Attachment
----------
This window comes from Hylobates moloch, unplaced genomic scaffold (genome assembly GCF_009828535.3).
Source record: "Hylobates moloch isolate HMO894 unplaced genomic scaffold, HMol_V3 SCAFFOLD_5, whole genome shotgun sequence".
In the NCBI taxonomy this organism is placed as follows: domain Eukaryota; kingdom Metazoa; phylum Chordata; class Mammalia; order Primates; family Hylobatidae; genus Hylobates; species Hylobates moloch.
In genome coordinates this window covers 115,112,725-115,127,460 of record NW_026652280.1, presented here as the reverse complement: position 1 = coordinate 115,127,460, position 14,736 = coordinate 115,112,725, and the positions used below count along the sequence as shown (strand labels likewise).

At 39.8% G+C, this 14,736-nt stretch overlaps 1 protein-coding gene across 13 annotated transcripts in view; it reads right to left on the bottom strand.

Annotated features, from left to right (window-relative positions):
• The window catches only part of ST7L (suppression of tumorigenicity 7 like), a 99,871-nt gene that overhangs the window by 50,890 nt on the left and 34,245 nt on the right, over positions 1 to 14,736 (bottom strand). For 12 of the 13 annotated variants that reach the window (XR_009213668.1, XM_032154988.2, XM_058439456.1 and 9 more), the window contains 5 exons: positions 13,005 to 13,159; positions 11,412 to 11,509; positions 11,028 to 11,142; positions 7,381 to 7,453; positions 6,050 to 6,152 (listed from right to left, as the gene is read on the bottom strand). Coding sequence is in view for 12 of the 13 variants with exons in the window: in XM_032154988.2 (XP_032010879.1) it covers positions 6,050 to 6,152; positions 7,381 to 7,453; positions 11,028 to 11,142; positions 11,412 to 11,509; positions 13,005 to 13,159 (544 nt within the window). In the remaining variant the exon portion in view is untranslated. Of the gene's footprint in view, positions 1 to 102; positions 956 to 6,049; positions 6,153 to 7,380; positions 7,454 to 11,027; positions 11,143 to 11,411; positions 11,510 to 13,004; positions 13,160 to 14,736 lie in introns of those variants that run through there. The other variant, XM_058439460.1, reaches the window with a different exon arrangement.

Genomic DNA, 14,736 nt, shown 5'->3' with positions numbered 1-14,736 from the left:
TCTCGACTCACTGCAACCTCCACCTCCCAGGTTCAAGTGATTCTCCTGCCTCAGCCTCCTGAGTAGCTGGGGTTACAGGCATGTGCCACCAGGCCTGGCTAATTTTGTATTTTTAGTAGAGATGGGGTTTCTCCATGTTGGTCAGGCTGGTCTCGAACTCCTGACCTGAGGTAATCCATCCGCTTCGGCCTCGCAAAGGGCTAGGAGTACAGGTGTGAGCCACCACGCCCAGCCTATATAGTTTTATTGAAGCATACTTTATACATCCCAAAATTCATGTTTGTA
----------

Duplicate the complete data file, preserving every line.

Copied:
This window comes from Hylobates moloch, unplaced genomic scaffold (genome assembly GCF_009828535.3).
Source record: "Hylobates moloch isolate HMO894 unplaced genomic scaffold, HMol_V3 SCAFFOLD_5, whole genome shotgun sequence".
In the NCBI taxonomy this organism is placed as follows: domain Eukaryota; kingdom Metazoa; phylum Chordata; class Mammalia; order Primates; family Hylobatidae; genus Hylobates; species Hylobates moloch.
In genome coordinates this window covers 115,112,725-115,127,460 of record NW_026652280.1, presented here as the reverse complement: position 1 = coordinate 115,127,460, position 14,736 = coordinate 115,112,725, and the positions used below count along the sequence as shown (strand labels likewise).

At 39.8% G+C, this 14,736-nt stretch overlaps 1 protein-coding gene across 13 annotated transcripts in view; it reads right to left on the bottom strand.

Annotated features, from left to right (window-relative positions):
• The window catches only part of ST7L (suppression of tumorigenicity 7 like), a 99,871-nt gene that overhangs the window by 50,890 nt on the left and 34,245 nt on the right, over positions 1 to 14,736 (bottom strand). For 12 of the 13 annotated variants that reach the window (XR_009213668.1, XM_032154988.2, XM_058439456.1 and 9 more), the window contains 5 exons: positions 13,005 to 13,159; positions 11,412 to 11,509; positions 11,028 to 11,142; positions 7,381 to 7,453; positions 6,050 to 6,152 (listed from right to left, as the gene is read on the bottom strand). Coding sequence is in view for 12 of the 13 variants with exons in the window: in XM_032154988.2 (XP_032010879.1) it covers positions 6,050 to 6,152; positions 7,381 to 7,453; positions 11,028 to 11,142; positions 11,412 to 11,509; positions 13,005 to 13,159 (544 nt within the window). In the remaining variant the exon portion in view is untranslated. Of the gene's footprint in view, positions 1 to 102; positions 956 to 6,049; positions 6,153 to 7,380; positions 7,454 to 11,027; positions 11,143 to 11,411; positions 11,510 to 13,004; positions 13,160 to 14,736 lie in introns of those variants that run through there. The other variant, XM_058439460.1, reaches the window with a different exon arrangement.

Genomic DNA, 14,736 nt, shown 5'->3' with positions numbered 1-14,736 from the left:
TCTCGACTCACTGCAACCTCCACCTCCCAGGTTCAAGTGATTCTCCTGCCTCAGCCTCCTGAGTAGCTGGGGTTACAGGCATGTGCCACCAGGCCTGGCTAATTTTGTATTTTTAGTAGAGATGGGGTTTCTCCATGTTGGTCAGGCTGGTCTCGAACTCCTGACCTGAGGTAATCCATCCGCTTCGGCCTCGCAAAGGGCTAGGAGTACAGGTGTGAGCCACCACGCCCAGCCTATATAGTTTTATTGAAGCATACTTTATACATCCCAAAATTCATGTTTGTA